I fought Teofilo twice. We first met at the “Córdova Cardín” tournament in 1973 in Cuba. I took the first two opponents, both being Cuban, out early. In the third, I beat Stevenson on points. Although the score was 3:2, the pace of the fight forced Teofilo to take two necessary breaks to retie his gloves. We had a saying in the USSR, “It’s easier to win the World championships than it is to win ‘Córdova Cardín’.” The second time was at a class A International tournament in Minsk, in March 1976. In each stanza, Stevenson took a count, while in the final three minutes, I knocked him out.

—Igor Vysotsky, Interview with East Side Boxing, 2006

Olympic results[edit]

1972

1976

1980

Other awards[edit]

Legal issues[edit]

In 1999, Stevenson was arrested at Miami International Airport when, before boarding a United Airlines chartered jet that would take the Cuban national boxing team home, he allegedly headbutted a 41-year-old United Airlines ticket counter employee, causing him to break his teeth. According to Stevenson, an "agitator" approached him at the airport shouting insults against the Cuban government and other Cuban subjects. Stevenson failed to attend the subsequent court proceedings, having travelled to Havana after his release from custody while on bail. The Cuban state newspaper Trabajadores blamed what it described as the "Miami mafia" for provoking the incident, alleging that the Cuban American National Foundation organised a public gathering to abuse Stevenson when he returned to Miami airport after his arrest. The newspaper believed that the motives for the alleged provocation were "again to ruin a Cuban sports star".[12]

Death[edit]

Stevenson died on 11 June 2012 of a heart attack in Havana, Cuba at the age of 60.[8] It was first reported by Cuban state media,[13] stating that "the Cuban sporting family was moved today by the passing of one of the greatest of all time." It had been reported earlier by an anonymous sports official that Stevenson had suffered a heart attack.[14] He is survived by his two children.[15] A forthcoming documentary, Split Decision by Brin-Jonathan Butler contains the last known interview of Stevenson.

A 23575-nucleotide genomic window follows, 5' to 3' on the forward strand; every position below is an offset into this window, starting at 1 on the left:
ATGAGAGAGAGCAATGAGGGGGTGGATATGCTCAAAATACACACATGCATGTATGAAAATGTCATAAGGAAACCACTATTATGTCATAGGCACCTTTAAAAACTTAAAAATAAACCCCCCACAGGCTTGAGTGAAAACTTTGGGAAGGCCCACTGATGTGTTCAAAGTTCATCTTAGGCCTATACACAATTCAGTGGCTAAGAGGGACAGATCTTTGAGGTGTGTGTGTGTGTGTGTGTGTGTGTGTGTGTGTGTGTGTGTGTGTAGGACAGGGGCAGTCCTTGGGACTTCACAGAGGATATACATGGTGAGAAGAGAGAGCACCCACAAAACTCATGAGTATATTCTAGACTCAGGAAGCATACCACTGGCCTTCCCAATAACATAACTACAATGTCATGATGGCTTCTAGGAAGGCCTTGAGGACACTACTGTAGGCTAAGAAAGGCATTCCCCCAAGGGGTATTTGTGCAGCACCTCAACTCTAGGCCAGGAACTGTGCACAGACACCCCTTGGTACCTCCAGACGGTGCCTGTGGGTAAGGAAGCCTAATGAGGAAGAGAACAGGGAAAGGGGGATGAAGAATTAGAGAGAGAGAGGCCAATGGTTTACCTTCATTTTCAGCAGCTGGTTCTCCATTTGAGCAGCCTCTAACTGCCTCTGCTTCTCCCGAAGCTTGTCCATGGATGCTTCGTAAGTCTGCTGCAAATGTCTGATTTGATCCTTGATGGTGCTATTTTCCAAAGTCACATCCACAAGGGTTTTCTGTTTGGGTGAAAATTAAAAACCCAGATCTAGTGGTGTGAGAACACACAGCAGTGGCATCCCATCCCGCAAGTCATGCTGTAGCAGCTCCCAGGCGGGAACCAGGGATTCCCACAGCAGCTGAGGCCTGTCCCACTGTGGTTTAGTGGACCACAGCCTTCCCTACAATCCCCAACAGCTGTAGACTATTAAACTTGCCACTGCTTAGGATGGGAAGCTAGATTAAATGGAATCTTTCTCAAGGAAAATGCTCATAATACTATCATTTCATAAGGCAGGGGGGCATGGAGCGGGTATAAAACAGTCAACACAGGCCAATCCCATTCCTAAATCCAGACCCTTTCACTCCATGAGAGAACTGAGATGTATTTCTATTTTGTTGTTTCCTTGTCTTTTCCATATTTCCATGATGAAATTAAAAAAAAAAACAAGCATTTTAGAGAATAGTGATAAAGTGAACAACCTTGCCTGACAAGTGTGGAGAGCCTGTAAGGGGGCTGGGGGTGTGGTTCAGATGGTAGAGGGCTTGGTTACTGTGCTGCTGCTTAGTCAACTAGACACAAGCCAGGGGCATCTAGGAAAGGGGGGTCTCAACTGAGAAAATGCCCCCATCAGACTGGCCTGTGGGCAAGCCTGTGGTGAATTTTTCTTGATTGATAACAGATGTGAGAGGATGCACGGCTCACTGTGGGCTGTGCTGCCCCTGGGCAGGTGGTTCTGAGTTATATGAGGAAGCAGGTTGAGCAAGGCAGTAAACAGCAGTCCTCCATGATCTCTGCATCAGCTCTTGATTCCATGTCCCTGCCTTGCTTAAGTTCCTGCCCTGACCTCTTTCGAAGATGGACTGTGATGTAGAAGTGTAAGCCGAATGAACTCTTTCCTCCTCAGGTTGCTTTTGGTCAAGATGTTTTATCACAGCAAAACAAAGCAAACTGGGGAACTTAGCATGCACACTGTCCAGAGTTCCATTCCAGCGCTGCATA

References[edit]

  1. ^ Teófilo Stevenson at Sports Reference
  2. ^ "Boxer Teofilo Stevenson's loyalty to Cuba's revolution", BBC, 16 June 2012
  3. ^ Las Tunas-born Teofilo Stevenson: a Legend that Lives on at the Wayback Machine (archived August 20, 2006). Periodico.
  4. ^ a b c In the Red Corner. John Duncan. p77-79
  5. ^ Cubans flex muscles in world of controversy / Independent News – Cuba News / Noticias – CubaNet News
  6. ^ Duncan, p.79
  7. ^ Duncan, p-80-81
  8. ^ a b c d "Cuban boxing champion Teofilo Stevenson dies". BBC News (BBC). 12 June 2012. Retrieved 12 June 2012. 
  9. ^ "Sport in Cuba: The Diamond in the Rough". Public Broadcasting Service. Retrieved 30 June 2006. 
  10. ^ Komarnitzky, Gennadiy; Koza, Izyaslav (24 December 2006). "SOVIET LEGENDS: Igor Vysotsky – The man who had Teofilo Stevenson’s number!" ESB EXCLUSIVE Interview!". East Side Boxing. 
  11. ^ Panorama of the 1972 Sports Year (in Russian). Moscow: Fizkultura i sport. 1973. pp. 122–124. 
  12. ^ Accused Cuban boxer provoked by insults to Castro Reuters News
  13. ^ Patrick Oppmann (12 June 2012). "Cuban boxing legend Teofilo Stevenson dead at 60". CNN. Retrieved 12 June 2012. 
  14. ^ "Teofilo Stevenson, Cuban Olympic boxing champion, dies at 60". Sporting News. Associated Press. 12 June 2012. Retrieved 12 June 2012. 
  15. ^ Staff (12 June 2012). "Teofilo Stevenson". Telegraph. Retrieved 12 June 2012. 

External links[edit]

Olympic Games
Preceded by
Héctor Ramírez
Flagbearer for  Cuba
Munich 1972
Montreal 1976
Moscow 1980
Succeeded by
Héctor Milián